• Example Embodiments
  • Referring first to FIG. 1, an example network environment is shown at 100. Network environment 100 comprises multiple small form-factor pluggable (SFP) transceivers 102. The SFP transceivers 102 are configured to transmit optical signals across single-mode optical fiber 114 to a receiver 116 that typically also includes respective SFP transceivers. The SFP transceivers 102 transmit optical signals over a distance corresponding to reach 118. SFP transceivers 102 that operate in a low power mode may transmit optical signals over shorter distances than SFP transceivers 102 that operate in a higher power mode.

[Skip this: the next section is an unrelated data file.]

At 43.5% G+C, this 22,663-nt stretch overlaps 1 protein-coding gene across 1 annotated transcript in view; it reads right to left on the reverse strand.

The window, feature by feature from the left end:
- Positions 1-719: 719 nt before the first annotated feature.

• As shown, the SFP transceivers 102 each include SFP transceiver power adjustment logic 300, which is described in more detail later herein. The SFP transceivers 102 are coupled to host card 104 that includes low power setting logic 106. Network environment 100 also comprises a switch/router 108 that is coupled to host card 104, to command/control center 110, and to data network 112. Switch/router 108 is configured to receive signals from data network 112 and is also configured to receive commands remotely from, for example, command/control center 110, thus allowing the command/control center 110 to send signals to the SFP transceivers 102 via switch/router 108 and host card 104.